People who suffer from chronic pain tend to have diminished attention and impaired memory, and Whitlock says when pain is severe it could divert enough attention to interfere with the consolidation of memory. Another possibility is that the emotional stress of being in pain activates stress-hormone pathways in the body that have been implicated in cognitive decline. If either is the case, she said, then effectively treating the pain could protect cognition.

"This is something I really feel we can do something about as clinicians," Whitlock said. "It's part of taking care of the whole patient."

How Chronic Pain Changes Nerve Signals

By Pat Anson, Editor

Swedish researchers have developed a surprising new theory about what causes chronic nerve pain and why it is so difficult to treat.  

It has long been assumed that some sensory neurons only transmit pleasant tactile sensations, while others specialize in transmitting pain. But scientists at Karolinska Institutet have discovered that neurons that normally allow us to feel a caress or soft touch can switch roles and start signaling pain after nerve damage.

The researchers identified a small RNA molecule (microRNA) in neuron cells that regulates how touch is perceived. Levels of the molecule drop after neurons are damaged, which raises levels of a specific ion channel that makes the nerves sensitive to pain.

"Our study shows that touch-sensitive nerves switch function and start producing pain, which can explain how hypersensitivity arises," says Professor Patrik Ernfors at Karolinska Institutet's Department of Medical Biochemistry and Biophysics.

"What's interesting about our study is that we can show that the RNA molecule controls the regulation of 80 per cent of the genes that are known to be involved in nerve pain. My hope, therefore, is that microRNA-based drugs will one day be a possibility."

bigstock-active-nerve-cell-in-human-neu-16977458.jpg

The research was primarily conducted on mice but also verified in tests on human tissue, where low microRNA levels could be linked to high levels of the ion channel and vice versa, suggesting that the mechanism is the same in humans. Researchers believe the study findings, published in the journal Science, could lead to more effective pain treatments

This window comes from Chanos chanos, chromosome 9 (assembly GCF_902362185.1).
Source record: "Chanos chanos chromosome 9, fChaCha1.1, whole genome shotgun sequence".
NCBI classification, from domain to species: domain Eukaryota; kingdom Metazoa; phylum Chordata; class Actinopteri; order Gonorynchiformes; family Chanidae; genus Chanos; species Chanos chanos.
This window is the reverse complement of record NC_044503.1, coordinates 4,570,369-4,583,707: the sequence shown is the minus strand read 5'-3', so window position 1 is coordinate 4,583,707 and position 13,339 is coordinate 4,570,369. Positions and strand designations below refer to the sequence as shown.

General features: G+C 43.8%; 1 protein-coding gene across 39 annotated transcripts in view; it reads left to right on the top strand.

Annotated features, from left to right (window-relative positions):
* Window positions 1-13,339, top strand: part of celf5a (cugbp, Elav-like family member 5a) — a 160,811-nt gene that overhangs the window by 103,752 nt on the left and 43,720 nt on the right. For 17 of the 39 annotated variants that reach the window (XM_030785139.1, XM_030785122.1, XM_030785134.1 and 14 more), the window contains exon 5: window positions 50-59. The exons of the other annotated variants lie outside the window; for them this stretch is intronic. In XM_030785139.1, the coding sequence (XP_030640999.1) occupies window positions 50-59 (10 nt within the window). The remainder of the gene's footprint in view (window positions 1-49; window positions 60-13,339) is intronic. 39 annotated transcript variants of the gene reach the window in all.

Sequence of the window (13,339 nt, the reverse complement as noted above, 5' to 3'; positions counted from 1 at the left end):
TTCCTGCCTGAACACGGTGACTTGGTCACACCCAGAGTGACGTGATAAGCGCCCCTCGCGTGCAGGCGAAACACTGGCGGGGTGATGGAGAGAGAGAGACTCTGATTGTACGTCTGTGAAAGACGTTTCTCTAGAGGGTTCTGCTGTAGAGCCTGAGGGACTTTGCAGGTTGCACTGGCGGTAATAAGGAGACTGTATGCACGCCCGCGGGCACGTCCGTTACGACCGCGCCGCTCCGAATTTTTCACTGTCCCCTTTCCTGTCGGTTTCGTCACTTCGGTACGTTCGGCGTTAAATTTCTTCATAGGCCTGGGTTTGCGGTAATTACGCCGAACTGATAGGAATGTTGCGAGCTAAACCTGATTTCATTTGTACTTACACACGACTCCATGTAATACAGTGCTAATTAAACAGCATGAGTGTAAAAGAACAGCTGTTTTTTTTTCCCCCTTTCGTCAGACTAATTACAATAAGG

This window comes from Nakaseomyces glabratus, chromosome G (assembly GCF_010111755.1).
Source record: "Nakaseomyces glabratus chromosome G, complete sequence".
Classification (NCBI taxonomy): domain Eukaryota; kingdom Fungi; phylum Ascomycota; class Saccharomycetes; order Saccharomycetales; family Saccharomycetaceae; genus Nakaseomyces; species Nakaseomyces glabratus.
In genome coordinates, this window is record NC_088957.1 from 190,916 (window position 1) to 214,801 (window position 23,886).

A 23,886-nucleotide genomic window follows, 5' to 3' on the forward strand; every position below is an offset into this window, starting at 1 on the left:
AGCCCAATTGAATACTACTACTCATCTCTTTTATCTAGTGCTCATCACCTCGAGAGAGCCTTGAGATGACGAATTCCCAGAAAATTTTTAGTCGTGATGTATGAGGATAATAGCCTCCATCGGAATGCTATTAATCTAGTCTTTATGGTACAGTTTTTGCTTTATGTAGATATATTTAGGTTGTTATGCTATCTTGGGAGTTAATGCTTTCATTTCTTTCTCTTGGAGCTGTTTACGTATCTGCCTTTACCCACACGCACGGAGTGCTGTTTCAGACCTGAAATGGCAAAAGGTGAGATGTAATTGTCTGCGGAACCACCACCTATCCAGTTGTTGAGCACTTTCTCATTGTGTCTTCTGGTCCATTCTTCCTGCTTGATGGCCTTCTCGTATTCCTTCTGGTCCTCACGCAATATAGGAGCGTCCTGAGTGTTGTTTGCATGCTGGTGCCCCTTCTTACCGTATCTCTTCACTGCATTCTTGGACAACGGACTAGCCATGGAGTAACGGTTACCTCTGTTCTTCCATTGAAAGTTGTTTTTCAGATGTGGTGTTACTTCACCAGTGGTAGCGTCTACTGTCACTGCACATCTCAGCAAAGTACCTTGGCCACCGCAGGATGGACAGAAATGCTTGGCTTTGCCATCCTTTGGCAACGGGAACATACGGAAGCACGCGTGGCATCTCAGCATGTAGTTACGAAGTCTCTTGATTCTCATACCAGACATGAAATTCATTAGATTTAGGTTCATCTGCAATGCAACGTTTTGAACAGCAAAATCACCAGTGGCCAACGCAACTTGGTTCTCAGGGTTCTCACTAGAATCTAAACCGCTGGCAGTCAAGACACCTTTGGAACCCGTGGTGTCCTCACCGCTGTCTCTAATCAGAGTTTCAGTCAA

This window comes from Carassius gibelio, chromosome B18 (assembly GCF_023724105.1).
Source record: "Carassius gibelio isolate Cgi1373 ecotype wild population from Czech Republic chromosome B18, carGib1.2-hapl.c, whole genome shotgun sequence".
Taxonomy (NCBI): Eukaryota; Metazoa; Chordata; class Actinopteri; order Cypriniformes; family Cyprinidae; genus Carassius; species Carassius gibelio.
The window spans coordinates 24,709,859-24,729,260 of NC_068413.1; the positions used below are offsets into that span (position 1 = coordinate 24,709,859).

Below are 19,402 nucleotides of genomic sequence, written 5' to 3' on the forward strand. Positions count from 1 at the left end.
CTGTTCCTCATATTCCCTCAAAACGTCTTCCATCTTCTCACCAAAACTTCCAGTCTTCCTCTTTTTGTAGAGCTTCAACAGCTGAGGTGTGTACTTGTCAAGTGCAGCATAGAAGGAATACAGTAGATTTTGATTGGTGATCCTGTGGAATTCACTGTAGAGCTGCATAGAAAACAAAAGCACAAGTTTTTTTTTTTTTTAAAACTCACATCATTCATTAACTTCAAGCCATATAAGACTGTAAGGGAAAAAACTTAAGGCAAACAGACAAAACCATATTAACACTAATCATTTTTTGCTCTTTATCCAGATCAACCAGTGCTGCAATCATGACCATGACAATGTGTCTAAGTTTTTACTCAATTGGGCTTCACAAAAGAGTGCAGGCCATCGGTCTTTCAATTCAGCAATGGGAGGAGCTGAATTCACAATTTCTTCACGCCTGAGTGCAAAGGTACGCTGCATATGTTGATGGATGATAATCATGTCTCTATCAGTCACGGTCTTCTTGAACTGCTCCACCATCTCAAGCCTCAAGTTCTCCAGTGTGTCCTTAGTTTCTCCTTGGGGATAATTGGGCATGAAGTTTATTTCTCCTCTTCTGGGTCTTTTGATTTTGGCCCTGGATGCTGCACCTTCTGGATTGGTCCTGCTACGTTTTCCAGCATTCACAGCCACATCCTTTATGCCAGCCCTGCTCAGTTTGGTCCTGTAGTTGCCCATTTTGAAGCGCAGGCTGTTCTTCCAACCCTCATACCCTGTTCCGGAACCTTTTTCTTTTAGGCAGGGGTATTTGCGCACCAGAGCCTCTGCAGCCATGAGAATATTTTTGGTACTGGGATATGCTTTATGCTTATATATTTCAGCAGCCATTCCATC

"It's vital that we understand the mechanisms that lead to chronic nerve pain so that we can discover new methods of treatment," says Ernfors. "The pharmaceutical companies have concentrated heavily on substances that target ion channels and receptors in pain neurons, but our results show that they might have been focusing on the wrong type of neuron."

Neuropathy and chronic nerve pain are common conditions, but the drugs available to treat them have limited efficacy. One widely used medication that blocks ion channels -- gabapentin (Neurontin) – is only effective in about half of the patients who take it, according to Ernfors.

Research Uncovers Why Some Pain Meds Don’t Work

By Pat Anson, Editor

An international team of researchers may have discovered why some pain medications are inneffective: they target receptors on the surface of nerve cells that have moved out of reach.

Their findings, published in the journal Science Translational Medicine, may lead to the development of a new class of pain medication that is more potent and less prone to side effects than opioids and non-steroidal anti-inflammatory drugs (NSAIDs).

"Opioids and NSAIDs do not work for everyone and have unacceptable side effects, particularly when used over a long period of time," said Nigel Bunnett, PhD, a professor of surgery and pharmacology at Columbia University Medical Center.

"However, previous efforts to develop more effective analgesics have been stalled by our limited understanding of the mechanisms that allow nerves to sense and transmit pain signals."

Many pain medications work by targeting protein receptors on the surface of nerve cells that transmit pain signals. One receptor – known as the neurokinin 1 receptor (NK1R) -- causes pain and inflammation when activated.

In a series of laboratory experiments on rodents, Bunnett and his colleagues discovered that NK1R, when stimulated by pain, quickly moves from the cell surface to inside the cell membrane, where it continues to function outside the reach of pain medication. Researchers found that when they added a lipid (fat molecule) to painkillers that can cross the cell membrane, they effectively blocked NK1R and provided potent and durable pain relief to the rodents.